Tuff Tray Treasures
Tuff trays are a very current and popular way to set up learning opportunities in classroom provisions. They are everywhere you look and can be seen in many indoor and outdoor classrooms.
What is a tuff tray?
A tuff tray is an octagonal shaped tray made from plastic that is washable and hard wearing. Tuff trays usually come in different sizes and can be laid flat on the floor or on tabletops. There are stands of different heights that the trays can rest upon and there are even covers that can keep them safe. There are a variety of colours for you to choose from. Because they are easily cleaned all sorts of materials can be put into the trays.
Why are they good to use?
Tuff trays can be used inside and outside. They fare well in all-weather conditions and you can literally put anything in them, from mud and foam to flour and paint. On stands, children can access them at a good height. They provide a flat surface as well for anything you may want to stand up or balance.
Looking for ideas and inspiration?
Check out ‘Tuffy Tuesdays‘ by the team right here at Teacher’s Pet – Celebrating AMAZING Tuff Tray Ideas! Every week on Instagram we feature YOUR brilliant Tuff Tray ideas.
Our Tuffy Tuesdays ‘HUB’ also showcases the latest and most popular tuff tray ideas from our hashtags #tuffytuesdays and #sharemytufftray – if you would like to see your tuff tray featured in Tuffy Tuesday and for a chance to win a membership (plus other goodies) head over to the Tuffy Tuesdays hub now and start tagging your tuff tray photos on instagram (use hashtags #tuffytuesdays and #sharemytufftray) to get involved!Visit Tuffy Tuesdays Hub!
How can they be set up for learning?
Whenever I set up a tuff tray in my provision I thought about the purpose of the tray – What am I going to put in the tray? What might the children do with resources? What is the intended learning? Will the tray provide challenge for the children? Will the tray excite or stimulate the children?
Every object, display, learning opportunity and challenge in your provision should have an explainable reason to be there. I was always able to explain why I had a specific tuff tray set up and the intended learning outcome for the children. Ofsted could ask you about why you have set up a tuff tray and explaining the purpose, linking it to the curriculum or specific needs or next steps of the children, would be great evidence of how you are addressing the children’s needs.
Tuff trays can be linked to your topic/theme or be set up to address a specific skill or need for your class or children. When I was setting up a tray I always asked, “If I was a child would I want to come and learn at this tray?” There has to be a hook, something that will want the children to come and learn at the tray.
Think of the intended learning outcomes and how children might use the resources when you pick what you want to put in your tray. There are so many different ideas for tuff trays.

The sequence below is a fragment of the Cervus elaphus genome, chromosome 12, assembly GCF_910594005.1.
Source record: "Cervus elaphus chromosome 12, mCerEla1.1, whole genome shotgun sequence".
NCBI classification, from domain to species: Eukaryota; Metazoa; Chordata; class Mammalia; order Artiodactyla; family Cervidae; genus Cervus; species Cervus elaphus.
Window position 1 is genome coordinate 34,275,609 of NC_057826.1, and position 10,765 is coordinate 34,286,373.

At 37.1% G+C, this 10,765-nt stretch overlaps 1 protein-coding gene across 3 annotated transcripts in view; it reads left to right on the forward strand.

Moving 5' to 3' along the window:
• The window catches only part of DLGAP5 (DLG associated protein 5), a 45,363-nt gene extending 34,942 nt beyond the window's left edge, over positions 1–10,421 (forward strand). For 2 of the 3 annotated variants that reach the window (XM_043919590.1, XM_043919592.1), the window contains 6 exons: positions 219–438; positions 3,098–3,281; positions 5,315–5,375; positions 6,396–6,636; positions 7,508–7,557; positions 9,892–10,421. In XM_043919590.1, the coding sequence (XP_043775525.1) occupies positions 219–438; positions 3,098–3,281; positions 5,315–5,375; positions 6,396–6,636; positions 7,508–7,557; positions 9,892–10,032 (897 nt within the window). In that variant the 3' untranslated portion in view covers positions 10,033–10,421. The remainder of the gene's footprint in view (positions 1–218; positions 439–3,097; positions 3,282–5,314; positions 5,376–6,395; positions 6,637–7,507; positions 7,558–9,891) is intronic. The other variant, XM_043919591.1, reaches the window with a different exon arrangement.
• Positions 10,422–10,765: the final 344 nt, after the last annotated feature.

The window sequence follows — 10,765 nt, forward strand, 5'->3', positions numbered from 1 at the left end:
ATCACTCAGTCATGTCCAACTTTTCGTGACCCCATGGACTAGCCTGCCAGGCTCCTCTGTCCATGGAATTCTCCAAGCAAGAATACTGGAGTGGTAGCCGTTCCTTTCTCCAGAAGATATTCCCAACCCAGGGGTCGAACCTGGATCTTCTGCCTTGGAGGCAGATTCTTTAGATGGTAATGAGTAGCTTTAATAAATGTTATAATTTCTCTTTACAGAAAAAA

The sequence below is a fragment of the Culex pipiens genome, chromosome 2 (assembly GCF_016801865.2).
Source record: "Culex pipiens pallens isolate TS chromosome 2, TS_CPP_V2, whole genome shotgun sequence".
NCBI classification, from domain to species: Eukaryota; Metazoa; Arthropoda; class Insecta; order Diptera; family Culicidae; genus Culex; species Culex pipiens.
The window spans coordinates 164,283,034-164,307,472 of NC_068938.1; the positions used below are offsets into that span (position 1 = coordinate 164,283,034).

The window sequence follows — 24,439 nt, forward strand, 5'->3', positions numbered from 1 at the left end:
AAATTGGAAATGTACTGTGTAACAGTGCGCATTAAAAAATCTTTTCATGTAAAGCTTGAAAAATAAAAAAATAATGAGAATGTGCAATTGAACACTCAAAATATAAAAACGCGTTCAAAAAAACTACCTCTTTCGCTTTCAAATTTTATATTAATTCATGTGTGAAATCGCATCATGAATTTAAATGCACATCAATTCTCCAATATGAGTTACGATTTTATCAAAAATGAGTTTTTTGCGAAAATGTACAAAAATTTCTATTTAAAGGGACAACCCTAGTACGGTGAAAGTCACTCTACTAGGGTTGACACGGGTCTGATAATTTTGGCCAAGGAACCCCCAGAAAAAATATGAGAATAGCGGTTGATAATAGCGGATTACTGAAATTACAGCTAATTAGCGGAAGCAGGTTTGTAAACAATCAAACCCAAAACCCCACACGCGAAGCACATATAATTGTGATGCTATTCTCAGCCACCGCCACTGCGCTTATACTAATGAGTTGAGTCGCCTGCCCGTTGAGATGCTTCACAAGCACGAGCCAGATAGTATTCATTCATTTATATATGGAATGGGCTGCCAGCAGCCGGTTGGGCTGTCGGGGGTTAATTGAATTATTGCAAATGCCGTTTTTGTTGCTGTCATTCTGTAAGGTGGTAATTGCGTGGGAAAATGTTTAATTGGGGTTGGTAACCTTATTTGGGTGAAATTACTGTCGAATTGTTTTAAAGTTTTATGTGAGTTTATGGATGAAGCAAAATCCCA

One thing to make sure when setting up a tray is that there is enough room in the tray for children to use the resources on the tray. I have seen many beautiful tough trays that have been created; however, they can look overcrowded and the learning gains can be lower because there is simple too much going on. Less can be more so choose your resources wisely.
Think about what you want the children to learn. Choose resources that will then support the learning intention. Try out the activity to see if it matches the intention, thinking of what children will ‘typically’ do. Adding a challenge card outlining the learning will help any adult to know what to do at the tray and adding specific vocabulary on cards is always a good idea as well.
When setting up your tray, get down to a child’s level to see what it would look like for them. Does it look exciting? Can all resources be seen? Is everything in reach? Is there enough room to move around the tray?
If you want to write on the tray, chalk pens are a great thing to use. They allow you to write smoothly on the tray and can be easily cleaned off.
When you have had something particularly messy in the tray give it a good clean out before putting anything else in. I found that washing up liquid and a scrubber will do the job well. It may take some elbow-grease but it’s worth it. I often set it up as a challenge outside for the children to complete. They would get water from the tap and use bubbly buckets and scrubbing brushes. They loved it!
We have created some specific resources to use in tuff trays which including some tuff tray idea cards which set out the purpose of the tray, an example tray set up, lists what you will need, key vocabulary, makes links to the early learning goals, has example observation and assessment questions to consider and teacher prompts and questions to develop thinking and learning. These would be great to slot into your planning folder as evidence of why you are setting up trays in your provision. Check out our Chinese New Year Tuff Tray Activity Pack, which has many useful things you might need to set up your tray.
You can purchase tuff trays, stands and resources from Eduzone. They are very cost effective and will last for a long time.
Enjoy creating amazing learning opportunities in your tuff trays and watch as the magic happens.